12th June 2008

    Kefta Kebabs and Cauliflower with Taratur Sauce

    Turkey Kefta
    Two new dishes for us tonight: baked cauliflower with a delicious tahini sauce, and ground turkey meatballs with a pomegranate syrup. We had originally planned to make this cauliflower dish (from Lebanese Cuisine) as part of the Lebanese feast last weekend, but there was already way too much food, and so we made an excuse to try again this week. The kebabs are listed as a variation on a turkey burger recipe in the How to Eat Supper cookbook; it isn’t exactly “authentic”, but the kefta was delicious all the same. To round things out, Lisa made baby bok choy sauteed with plenty of onions and garlic.

    Lisa says:

    This turkey kefta is way different than the versions I had growing up… but you’re right, it’s really good.

    Chris says:

    Yeah — no pine nuts or bulgur in this one… Yum, I really like the way the cauliflower is cooked — I don’t think I’ve ever had it any other way than raw or steamed. I strayed from the recipe and used Jenn’s baking method instead of the one in the book.

    Lisa says:

    …that taratur sauce on it rules.

    Chris says:

    Oooh — the sauce is actually also good on the kefta.

    Lisa says:

    I like how there’s not really a ton of tahini in it, but the sesame flavor really comes out.

    Chris says:

    I like how there’s not really a ton of kefta left, because most of it is already in my belly. The flavor really went in.

    Turkey Kefta Kebabs
    2 tbsp olive oil
    1 large onion, finely diced
    1 large tomato, diced
    2 large garlic cloves, minced
    salt and pepper
    1/2 tsp coriander
    1/2 tsp cumin
    2 tbsp chopped cilantro
    1 lb ground turkey
    1/4 dry white wine
    pomegranate molasses

    Heat a tablespoon of the oil in a nonstick skillet, and cook the onions and tomatoes, sprinkled with salt and pepper, over high heat until the onions start to wilt and brown, about 3 minutes. Add the garlic and cook for an additional minute.
    In a large bowl, add the ground turkey, onion-tomato mix, salt, pepper, coriander, cumin, cilantro, and wine. Mix together well and form into small balls. The mix will feel *really* delicate and sticky.
    In the skillet, heat the remaining tablespoon of oil over medium-high heat. Add the meatballs, and rotate every 30 seconds or so until all sides are seared. Cook for about 5 minutes, or until the meatballs reach an internal temperature of 150. Serve on a plate and drizzle the pomegranate molasses over the top.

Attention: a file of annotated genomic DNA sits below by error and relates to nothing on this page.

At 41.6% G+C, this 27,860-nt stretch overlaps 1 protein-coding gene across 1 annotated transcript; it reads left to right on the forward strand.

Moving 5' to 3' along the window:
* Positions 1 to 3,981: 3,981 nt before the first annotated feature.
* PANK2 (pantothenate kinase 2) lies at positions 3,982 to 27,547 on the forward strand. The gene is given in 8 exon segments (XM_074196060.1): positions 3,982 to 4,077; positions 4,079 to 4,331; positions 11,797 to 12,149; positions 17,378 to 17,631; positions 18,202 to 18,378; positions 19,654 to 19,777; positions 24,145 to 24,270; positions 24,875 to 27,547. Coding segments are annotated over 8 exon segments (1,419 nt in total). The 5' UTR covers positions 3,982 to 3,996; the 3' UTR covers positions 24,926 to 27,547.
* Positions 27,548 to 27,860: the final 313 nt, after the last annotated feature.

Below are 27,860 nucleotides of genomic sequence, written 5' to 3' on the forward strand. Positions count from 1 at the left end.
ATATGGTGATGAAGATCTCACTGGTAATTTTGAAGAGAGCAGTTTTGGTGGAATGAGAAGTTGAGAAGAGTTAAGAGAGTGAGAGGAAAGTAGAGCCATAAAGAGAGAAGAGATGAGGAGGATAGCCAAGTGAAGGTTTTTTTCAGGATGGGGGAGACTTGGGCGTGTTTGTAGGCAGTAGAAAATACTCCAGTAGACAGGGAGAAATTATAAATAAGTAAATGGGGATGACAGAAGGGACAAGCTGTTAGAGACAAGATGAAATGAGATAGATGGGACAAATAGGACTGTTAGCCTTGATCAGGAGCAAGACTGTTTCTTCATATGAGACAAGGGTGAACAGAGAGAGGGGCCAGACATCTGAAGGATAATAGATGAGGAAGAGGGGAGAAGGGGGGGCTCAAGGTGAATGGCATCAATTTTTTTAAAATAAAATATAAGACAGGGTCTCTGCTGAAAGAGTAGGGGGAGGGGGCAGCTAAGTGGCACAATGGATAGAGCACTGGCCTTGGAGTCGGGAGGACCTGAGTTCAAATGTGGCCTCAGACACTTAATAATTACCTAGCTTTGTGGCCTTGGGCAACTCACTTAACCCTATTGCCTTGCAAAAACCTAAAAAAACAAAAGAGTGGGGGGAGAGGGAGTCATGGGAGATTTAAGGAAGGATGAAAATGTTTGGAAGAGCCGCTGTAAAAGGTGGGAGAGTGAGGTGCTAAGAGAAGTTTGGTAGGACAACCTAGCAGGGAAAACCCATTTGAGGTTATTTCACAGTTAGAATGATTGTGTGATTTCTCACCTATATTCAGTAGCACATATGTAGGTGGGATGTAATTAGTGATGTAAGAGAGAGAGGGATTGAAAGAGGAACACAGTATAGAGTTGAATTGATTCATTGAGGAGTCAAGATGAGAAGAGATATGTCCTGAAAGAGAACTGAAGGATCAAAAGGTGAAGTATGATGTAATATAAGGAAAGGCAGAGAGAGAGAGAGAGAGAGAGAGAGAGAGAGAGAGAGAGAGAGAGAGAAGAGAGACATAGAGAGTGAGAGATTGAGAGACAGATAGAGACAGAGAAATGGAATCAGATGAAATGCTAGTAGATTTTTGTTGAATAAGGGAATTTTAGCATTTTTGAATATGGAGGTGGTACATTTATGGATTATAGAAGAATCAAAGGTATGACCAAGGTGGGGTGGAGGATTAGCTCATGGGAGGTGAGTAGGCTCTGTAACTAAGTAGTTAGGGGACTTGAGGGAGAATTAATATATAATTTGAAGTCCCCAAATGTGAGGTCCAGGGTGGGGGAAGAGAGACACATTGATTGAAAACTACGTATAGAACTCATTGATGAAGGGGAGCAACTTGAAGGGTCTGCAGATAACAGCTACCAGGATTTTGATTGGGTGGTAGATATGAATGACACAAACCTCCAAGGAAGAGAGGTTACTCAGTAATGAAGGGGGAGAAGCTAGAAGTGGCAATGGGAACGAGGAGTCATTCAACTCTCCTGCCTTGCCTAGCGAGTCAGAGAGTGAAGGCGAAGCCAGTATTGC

Makes ~14

    Cauliflower with Taratur
    1 head cauliflower
    olive oil
    1 clove garlic, crushed
    1 tsp salt
    3 tbsp tahini
    2 tbsp water
    1/3 cup lemon juice
    powdered red pepper

    Heat the oven to 450F. Break the cauliflower into florets and place into a small bowl. Drizzle a little olive oil over the cauliflower and add a pinch of red pepper. Toss until all the cauliflower is coated, then place in a single layer on a baking sheet. Bake for 25 minutes or until browned and tender.
    In a bowl, mix the crushed garlic and the salt. Add the tahini and blend well, then add the water and mix thoroughly. Add the lemon juice and blend until the sauce is whitish and smooth. Add red pepper to taste. Pour the sauce over the cauliflower and serve.

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    posted in How to Eat Supper, Main Dishes, Middle Eastern, Sides | 9 Comments

    12th June 2008

    TasteSpotting: Say it ain’t so!

    :(

    TasteSpotting was without a doubt my favorite food site — I can’t tell you how many recipe ideas and food blogs I discovered though the wonderful photos posted.  I certainly received quite a few visitors myself via TasteSpotting.